Mulder goes home and picks the lock on the writer’s mailbox in order to learn his name (Phillip Padgett) from his mail. Padgett comes in just as Mulder’s heading up, and the two ride the elevator together. Mulder then pretends to get Padgett’s name from the man himself. He asks if Padgett has written anything Mulder would know. Padgett says probably not. He’s aware that Mulder’s an FBI agent and asks if he’s working on anything interesting. When Mulder says he’s investigating a murder, Padgett asks if it’s anything he’d know. “Possibly,” Mulder replies.

Now it’s Mulder’s turn to listen at the vent while Padgett continues his story. It’s gross, and talks about Scully’s supposed feelings of flattery because of Padgett’s attention. (Really, though, pretty much everything he writes could be described as “gross.”) He thinks she denies herself feelings of pleasure. He imagines having sex with her, and thinks she would wonder what Mulder thinks of her.

Next door, Mulder looks at Padgett’s phone records and sees that he hasn’t placed or received any calls recently. Scully comes over, uneasy about having to pass by Padgett’s apartment. She can hear him typing. She stops at Padgett’s before going to Mulder’s and returns the milagro to him, telling him she can’t return the gesture. Padgett thinks she’s curious. She’s at least curious about the fact that he has no furniture.

Like Mulder, she asks if Padgett’s written anything she’d know. He says his books are all failures, but the one he’s working on now won’t be. Again, Padgett says that he and Scully have things in common. For one thing, they’re both lonely. Scully says loneliness is a choice. Padgett invites her to have coffee with him and make a different choice.

Mulder has gotten an idea and is looking through local papers. In one, he’s circled a Valentine’s Day message Kevin wrote to Maggie in the personals section. Next door, Scully sees that Padgett has typed, “How will it end?” on his typewriter. He tells her that she lives in his old neighborhood, and he moved into Mulder’s building because he couldn’t find a place in Scully’s. He’s writing about her, and he needs to be close to her. Scully asks to read what he’s written, but Padgett says it’s not finished.

He wants to take the conversation to the bedroom (since there’s nowhere else to sit), but Scully knows this is a bad idea. She waits while he gets a lightbulb for one of his lamps. She wonders why she’s still there when her instincts are telling her to leave. If Padgett knows her so well, he should be able to answer that. He tells her that motive is hard to figure out. Sometimes he can’t decide what it is until later.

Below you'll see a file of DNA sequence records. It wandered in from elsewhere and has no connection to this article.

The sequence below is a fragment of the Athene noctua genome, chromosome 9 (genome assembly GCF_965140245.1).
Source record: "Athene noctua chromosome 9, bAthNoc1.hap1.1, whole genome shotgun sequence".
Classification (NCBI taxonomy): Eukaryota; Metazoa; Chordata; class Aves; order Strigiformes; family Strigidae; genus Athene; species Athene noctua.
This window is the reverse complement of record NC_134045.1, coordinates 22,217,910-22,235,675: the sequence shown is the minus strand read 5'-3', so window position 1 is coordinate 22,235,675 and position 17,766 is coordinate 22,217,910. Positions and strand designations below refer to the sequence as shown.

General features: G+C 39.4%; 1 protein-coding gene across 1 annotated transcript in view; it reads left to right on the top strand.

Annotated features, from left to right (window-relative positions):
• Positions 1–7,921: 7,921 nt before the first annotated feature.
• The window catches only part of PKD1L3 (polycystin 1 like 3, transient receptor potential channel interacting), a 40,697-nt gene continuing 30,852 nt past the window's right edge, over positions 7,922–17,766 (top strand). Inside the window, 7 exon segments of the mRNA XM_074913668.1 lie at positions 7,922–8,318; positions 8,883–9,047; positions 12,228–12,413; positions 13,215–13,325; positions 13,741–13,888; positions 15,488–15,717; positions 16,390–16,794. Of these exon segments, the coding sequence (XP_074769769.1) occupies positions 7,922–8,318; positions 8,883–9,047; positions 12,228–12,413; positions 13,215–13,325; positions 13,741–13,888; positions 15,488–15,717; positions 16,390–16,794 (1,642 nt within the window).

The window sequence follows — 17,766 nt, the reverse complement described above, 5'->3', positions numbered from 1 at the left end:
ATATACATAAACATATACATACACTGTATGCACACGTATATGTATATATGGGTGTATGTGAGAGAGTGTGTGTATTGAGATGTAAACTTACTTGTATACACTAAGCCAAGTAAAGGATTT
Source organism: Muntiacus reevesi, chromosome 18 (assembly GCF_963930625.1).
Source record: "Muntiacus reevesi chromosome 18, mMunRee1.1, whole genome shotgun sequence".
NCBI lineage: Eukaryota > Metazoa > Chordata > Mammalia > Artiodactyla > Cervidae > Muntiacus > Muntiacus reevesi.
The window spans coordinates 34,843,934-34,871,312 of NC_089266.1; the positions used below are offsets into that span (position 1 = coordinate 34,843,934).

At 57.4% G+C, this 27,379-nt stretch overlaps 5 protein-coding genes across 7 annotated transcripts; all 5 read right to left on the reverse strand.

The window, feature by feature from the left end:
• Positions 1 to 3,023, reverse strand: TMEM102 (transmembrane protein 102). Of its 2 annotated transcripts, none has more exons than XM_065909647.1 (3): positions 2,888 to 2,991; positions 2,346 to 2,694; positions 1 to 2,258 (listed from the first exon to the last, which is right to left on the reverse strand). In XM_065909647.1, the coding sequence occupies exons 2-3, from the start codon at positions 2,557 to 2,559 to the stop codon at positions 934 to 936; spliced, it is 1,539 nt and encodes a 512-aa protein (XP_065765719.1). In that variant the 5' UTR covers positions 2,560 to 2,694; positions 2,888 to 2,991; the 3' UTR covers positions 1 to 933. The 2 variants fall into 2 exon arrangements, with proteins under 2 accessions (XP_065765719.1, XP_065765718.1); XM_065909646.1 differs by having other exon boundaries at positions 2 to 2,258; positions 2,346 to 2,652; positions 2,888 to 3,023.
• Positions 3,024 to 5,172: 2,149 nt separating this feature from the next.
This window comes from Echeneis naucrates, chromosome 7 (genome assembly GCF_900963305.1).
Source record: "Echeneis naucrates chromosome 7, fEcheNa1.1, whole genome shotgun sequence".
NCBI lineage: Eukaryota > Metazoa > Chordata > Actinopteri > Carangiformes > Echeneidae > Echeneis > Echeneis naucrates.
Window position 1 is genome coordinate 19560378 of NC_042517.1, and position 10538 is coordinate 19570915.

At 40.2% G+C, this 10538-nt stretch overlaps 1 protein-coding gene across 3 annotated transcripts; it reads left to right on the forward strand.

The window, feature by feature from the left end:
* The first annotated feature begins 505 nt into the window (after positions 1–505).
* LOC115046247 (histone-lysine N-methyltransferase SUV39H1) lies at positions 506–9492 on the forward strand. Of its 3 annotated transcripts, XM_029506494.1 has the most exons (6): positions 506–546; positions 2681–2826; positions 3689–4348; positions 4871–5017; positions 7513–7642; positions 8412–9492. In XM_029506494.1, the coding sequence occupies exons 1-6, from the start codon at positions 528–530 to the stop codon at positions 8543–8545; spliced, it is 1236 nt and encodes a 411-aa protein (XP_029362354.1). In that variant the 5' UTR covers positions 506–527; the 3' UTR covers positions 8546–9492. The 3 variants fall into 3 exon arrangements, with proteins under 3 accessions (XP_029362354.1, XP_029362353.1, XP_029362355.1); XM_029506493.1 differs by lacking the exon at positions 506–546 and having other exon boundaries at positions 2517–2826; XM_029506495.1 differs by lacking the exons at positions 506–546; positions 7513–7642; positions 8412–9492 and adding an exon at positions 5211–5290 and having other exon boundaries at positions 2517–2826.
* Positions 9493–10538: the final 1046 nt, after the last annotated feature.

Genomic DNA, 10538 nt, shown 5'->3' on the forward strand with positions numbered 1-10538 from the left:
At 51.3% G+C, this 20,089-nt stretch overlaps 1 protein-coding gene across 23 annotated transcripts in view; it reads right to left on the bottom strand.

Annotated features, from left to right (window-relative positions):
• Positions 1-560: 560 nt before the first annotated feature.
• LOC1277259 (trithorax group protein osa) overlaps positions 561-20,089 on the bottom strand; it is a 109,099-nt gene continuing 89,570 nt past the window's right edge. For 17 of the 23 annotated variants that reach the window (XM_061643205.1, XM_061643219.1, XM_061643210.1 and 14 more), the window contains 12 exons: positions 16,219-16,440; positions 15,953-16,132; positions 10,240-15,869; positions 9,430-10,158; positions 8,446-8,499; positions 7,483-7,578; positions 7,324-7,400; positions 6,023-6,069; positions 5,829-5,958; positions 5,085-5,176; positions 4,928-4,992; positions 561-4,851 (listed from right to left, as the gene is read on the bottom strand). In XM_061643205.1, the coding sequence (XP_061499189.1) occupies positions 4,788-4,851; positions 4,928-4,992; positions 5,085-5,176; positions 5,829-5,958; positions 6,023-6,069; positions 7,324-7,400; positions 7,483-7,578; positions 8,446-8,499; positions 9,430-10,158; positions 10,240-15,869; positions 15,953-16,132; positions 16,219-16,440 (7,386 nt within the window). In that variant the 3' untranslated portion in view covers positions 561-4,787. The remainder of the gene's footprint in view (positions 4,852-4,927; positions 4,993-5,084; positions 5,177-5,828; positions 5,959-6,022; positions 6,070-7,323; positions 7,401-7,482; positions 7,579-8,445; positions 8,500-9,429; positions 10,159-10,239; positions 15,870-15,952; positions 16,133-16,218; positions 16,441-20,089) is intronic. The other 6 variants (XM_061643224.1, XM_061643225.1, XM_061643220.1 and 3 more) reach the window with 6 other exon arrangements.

As they sit down on the bed, the other lamp burns out. Just then, Mulder arrives, his gun drawn, and starts looking through Padgett’s manuscript. Padgett has written about the murders he’s committed, and it’s enough evidence for Mulder to justify arresting him.

At the police station, Mulder tries to get Padgett to admit that he used the personals to find victims. Padgett says he was just writing about the people he found. Scully doesn’t want Padgett to be questioned without a lawyer, but he’s willing to talk on his own. He won’t confess, saying he just wrote about murders, but didn’t commit any.

Mulder asks about a Brazilian psychic surgeon named Ken Naciamento – was he an accomplice? Padgett says he’s a central character, but characters direct the writer, not the other way around; Padgett didn’t make Ken do anything. Mulder wants to know why Padgett murdered three people. Padgett says he can’t answer that. As Mulder leaves, Padgett asks if he liked the book. “Maybe if it were fiction,” Mulder replies.

Scully has already tracked down information on Ken, who’s been dead for two years. Mulder doesn’t get how Padgett couldn’t be the killer; he wrote everything down. Scully thinks Padgett has the same skills Mulder does, to where he can imagine what a killer will do before he does it. Mulder informs her that she’s in the book, and there’s some sexy stuff in there. He assumes that didn’t actually happen.